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Camping with a dog

There’s nothing we love more than to hit the open road with our pooch Fergus and enjoy an evening of camping, whether in the van or in the tent. If you are wondering if camping is for you, then read on.

Campervan Adventures

First things first, a little about us, we bought a van earlier this year with a plan to convert it into a camper-van. We have been wanting a van for years and we were eventually in the place where we could afford to buy what we wanted. We plan to build the inside to suit our needs, this has already included many trials and errors (despite knowing exactly what we wanted!) with plenty more to come.

For our first big trip we decided on Scotland and the Inner and Outer Hebrides, I had been lusting over pictures of white beaches and turquoise seas that I had seen and known that I needed to go.

We only booked a site for the first night knowing that we were going to be tired after the long drive up, that’s where our plans for the trip started and ended. In work, I have to be super organised and love spreadsheets and planning but, when it comes to holidays I create a wish list of hundreds of places I want to see and things to do and we just go!

For this post, I thought it would be best, to begin with the basics and aim it at those who have never camped before, or those who wish to take their dogs for the first time. This is for both wild camping and camping on sites.

Essentials for camping with a dog

  • Collar and ID tags
  • Dog first aid kit
  • Waterproof / Water-resistant dog bed
  • Sleeping bag if its due to be cold
  • Microfibre dog towels, at least 2
  • Dog coats – For drying or warming up
  • Airtight food container, which is big enough for all the food
  • Food and water bowls
  • Water carrier and/or a water cooler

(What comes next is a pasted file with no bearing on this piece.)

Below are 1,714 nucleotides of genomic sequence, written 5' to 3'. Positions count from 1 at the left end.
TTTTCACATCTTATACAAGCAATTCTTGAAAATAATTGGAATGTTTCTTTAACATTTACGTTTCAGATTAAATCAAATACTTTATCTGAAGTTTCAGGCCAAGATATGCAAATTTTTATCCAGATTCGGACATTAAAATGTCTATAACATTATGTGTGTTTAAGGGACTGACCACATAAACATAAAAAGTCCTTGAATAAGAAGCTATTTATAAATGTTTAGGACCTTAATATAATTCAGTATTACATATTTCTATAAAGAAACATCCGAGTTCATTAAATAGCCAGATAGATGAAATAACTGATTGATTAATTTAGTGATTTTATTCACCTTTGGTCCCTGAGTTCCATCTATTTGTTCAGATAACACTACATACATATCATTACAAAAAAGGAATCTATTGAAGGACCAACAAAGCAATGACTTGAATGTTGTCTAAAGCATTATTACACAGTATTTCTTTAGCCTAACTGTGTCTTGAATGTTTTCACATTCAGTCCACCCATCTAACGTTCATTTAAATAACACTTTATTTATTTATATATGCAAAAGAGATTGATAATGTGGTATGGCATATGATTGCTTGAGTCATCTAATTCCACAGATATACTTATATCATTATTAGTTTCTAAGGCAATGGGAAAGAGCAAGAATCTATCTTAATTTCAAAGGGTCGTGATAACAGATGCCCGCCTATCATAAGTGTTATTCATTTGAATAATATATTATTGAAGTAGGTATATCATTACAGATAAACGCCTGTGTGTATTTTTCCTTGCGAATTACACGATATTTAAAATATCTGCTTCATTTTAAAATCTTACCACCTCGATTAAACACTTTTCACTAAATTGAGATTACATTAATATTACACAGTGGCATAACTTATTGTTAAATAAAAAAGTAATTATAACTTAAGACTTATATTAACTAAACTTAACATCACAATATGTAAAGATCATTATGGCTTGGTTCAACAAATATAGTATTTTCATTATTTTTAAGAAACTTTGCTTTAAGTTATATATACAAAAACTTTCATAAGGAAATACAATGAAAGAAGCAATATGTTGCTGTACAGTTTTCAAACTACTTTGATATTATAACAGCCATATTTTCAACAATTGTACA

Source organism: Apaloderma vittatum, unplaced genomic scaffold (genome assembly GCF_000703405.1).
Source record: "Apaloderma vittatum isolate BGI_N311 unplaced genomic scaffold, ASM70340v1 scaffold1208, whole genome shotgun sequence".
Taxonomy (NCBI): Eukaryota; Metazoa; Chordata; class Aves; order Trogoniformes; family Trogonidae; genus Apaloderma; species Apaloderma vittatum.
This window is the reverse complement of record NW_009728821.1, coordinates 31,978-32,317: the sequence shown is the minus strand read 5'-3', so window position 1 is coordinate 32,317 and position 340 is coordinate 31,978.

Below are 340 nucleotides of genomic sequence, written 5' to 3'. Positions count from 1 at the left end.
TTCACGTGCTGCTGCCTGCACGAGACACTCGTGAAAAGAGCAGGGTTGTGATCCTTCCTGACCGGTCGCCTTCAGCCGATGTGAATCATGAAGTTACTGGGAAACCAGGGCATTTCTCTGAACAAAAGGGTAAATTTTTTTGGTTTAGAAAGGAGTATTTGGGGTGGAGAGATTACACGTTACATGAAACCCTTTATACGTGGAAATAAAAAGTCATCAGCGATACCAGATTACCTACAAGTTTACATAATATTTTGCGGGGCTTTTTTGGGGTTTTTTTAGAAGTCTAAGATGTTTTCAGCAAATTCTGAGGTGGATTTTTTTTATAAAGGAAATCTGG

• Treats in an airtight container
  • Chews in an airtight container
  • Toys, balls, chews
  • Dog ground stake and long line
  • Poo bags
  • Eco-friendly Air freshener!

How to start camping with Dog’s

Practice and training

Just like anything that you introduce to your dog, it should be done in a gentle way, so pitch your tent in the back garden and get your dog used to it. Have a couple of nights in the garden, it’s important to get them used to the tent /van / new surroundings. If things go wrong it’s not a big deal when its your back garden, if your in the middle of nowhere it’s a bit more difficult.

Protect your dog

Ensure your dog is up to date with all vaccinations and that you have flea and tick protection. Have a well stocked first aid kit, both for humans and dogs.

Schedule

This may be patronising for me to say, as we have no schedule in life whatsoever however, we have to stick to meal times, your dog knows when it’s food time and its important to stick to them (Labrador owners, you know what I mean!). If you are very active, consider a third meal to up the calorie intake.

Downtime

Holidays are meant to be relaxing, even if your hiking up a mountain in the day, your dog needs time to relax. A long line and outdoor stake are useful for attaching your dog to keep them close and under control. Even if your dog is fine of the lead normally and has excellent recall a lot of sites require dogs to be on leads at all times.

Make sure your dog has a comfy spot, their own bed and home comforts to allow them to relax. If they need a crate, make sure your tent / van is big enough!

Most importantly – Have fun!

FAQ’s

So I’m going to try and answer some questions that I’ve been asked on Instagram about camping and in particular wild camping.